Revered Saybrook alumnus passes away, leaves lasting impact
Royal Alsup, Ph.D., Saybrook alumnus and adjunct faculty member, passes away, teaching many the importance of understanding and love.
Saybrook alumnus and former adjunct faculty member Royal Alsup passed away peacefully on October 10, 2018 at 78 years of age. Loved and admired by many, Dr. Alsup was a true family man and passionate advocate for African American and Native American children, as well as an educator and psychotherapist. He is remembered fondly by his family and those whose lives he impacted with kindness and compassion.
Dr. Alsup served as an adjunct faculty member at Saybrook University for many years, and left an enduring impression on his students and colleagues.
“He was a beautiful soul,” says Kirk Schneider, Ph.D., Saybrook adjunct faculty member and friend of Dr. Alsup. “A tireless advocate of social justice, Martin Luther King’s liberation theology, and Native American rights and culture, among other just causes.”
Dr. Alsup was raised in south central Los Angeles. His passion for social justice and equality was ignited in childhood, when he was often the only Caucasian child on his community baseball teams. As a kindergartener, he staged a sit-in outside of the principal’s office after witnessing the mistreatment of an African American classmate. His intolerance for racism and prejudice continued on into adulthood.
From 1957 to 1966, Dr. Alsup served in the United States Marine Corps until he was honorably discharged as a sergeant. Although he later went on to become a scholar, Alsup was not always an academic person. He left high school after his freshman year and earned his GED during his time in the service. He then utilized the G.I. Bill to continue on to higher education. After earning his bachelor’s and master’s degrees, Dr. Alsup found his way to Saybrook University where he earned his Ph.D. in Humanistic Psychology in 1975. At the time, Dr. Alsup was one of very few people in the world to have earned a degree in this relatively new field.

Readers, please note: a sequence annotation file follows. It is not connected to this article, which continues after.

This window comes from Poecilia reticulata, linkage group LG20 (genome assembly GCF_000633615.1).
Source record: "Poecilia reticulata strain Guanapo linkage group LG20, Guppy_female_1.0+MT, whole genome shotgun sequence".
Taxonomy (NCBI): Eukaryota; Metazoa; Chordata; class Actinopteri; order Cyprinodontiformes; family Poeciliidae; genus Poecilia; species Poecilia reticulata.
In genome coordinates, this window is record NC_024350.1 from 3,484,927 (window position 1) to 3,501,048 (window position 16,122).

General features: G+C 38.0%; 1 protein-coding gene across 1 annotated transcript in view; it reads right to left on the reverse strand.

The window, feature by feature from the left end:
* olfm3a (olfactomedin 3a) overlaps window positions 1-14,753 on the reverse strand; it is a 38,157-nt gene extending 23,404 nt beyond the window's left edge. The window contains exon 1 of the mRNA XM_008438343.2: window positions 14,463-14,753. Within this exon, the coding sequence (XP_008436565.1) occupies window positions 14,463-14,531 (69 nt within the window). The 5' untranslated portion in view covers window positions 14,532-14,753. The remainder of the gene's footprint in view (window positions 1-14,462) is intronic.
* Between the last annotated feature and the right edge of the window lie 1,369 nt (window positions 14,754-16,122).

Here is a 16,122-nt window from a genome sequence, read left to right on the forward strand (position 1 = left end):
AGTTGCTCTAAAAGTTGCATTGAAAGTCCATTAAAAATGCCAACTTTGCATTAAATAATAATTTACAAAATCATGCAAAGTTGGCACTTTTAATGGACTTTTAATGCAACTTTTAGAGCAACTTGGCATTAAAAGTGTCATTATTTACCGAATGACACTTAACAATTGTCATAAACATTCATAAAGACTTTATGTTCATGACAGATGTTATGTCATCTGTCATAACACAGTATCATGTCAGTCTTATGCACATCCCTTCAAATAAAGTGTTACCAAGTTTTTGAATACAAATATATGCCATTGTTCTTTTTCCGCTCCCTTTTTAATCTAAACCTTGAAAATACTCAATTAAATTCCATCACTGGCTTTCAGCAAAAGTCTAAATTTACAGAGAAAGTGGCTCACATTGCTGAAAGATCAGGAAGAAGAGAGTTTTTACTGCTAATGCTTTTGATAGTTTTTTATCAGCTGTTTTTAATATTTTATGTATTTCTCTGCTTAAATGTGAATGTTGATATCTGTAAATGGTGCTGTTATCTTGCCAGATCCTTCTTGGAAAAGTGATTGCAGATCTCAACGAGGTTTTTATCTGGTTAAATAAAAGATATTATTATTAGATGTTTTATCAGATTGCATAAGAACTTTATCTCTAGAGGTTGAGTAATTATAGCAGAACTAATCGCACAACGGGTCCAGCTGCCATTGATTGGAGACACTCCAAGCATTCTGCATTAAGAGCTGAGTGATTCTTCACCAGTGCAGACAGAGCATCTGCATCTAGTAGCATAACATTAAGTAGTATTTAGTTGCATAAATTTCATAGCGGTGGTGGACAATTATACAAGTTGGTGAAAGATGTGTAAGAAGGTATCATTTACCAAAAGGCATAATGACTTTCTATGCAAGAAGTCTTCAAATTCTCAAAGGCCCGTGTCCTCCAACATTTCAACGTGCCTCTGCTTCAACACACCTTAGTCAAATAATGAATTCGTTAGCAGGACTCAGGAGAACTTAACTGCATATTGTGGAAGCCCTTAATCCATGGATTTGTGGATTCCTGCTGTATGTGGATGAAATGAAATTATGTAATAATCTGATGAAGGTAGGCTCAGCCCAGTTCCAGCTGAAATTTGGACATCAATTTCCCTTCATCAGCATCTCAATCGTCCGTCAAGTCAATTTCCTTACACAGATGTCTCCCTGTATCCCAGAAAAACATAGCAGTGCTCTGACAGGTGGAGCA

Dr. Alsup dedicated much of his professional life to serving underrepresented populations. As one example, Dr. Alsup was able to prevent more than 300 Native American children from being taken away from their homes and families, and aided many Native American students in earning their master’s and doctoral degrees. His efforts also gave rise to the Mental Health Department at United Indian Health Services. Additionally, Dr. Alsup served as the Director of Education at the Indian Action Council and as a consulting psychologist to Humboldt County Mental Health.
He also practiced psychotherapy with his wife, Patricia, for 27 years. Their commitment to helping others left a powerful and unforgettable impact on the lives of those they treated.
One community he focused on in particular was survivors of gun violence. Courtney Weaver suffered a gunshot wound to the head, yet survived. Dr. Alsup was her counselor while she worked to overcome the emotional and psychological turmoil of such an event.
“He helped me through one of the most difficult years of my life,” Weaver says. “He even saw me for free when my insurance for such counseling ran out. He was truly a wonderful man.”
Loved by his family, friends, students, colleagues, and those he treated, Dr. Alsup showed many the importance of acceptance and selflessness. His legacy is one that won’t soon be forgotten.
“He was such a loving person,” Dr. Schneider says. “He had such a big-heartedness, warmth, and empathetic nature toward not only those who are oppressed, but also colleagues. He was a tireless warrior for humanism.”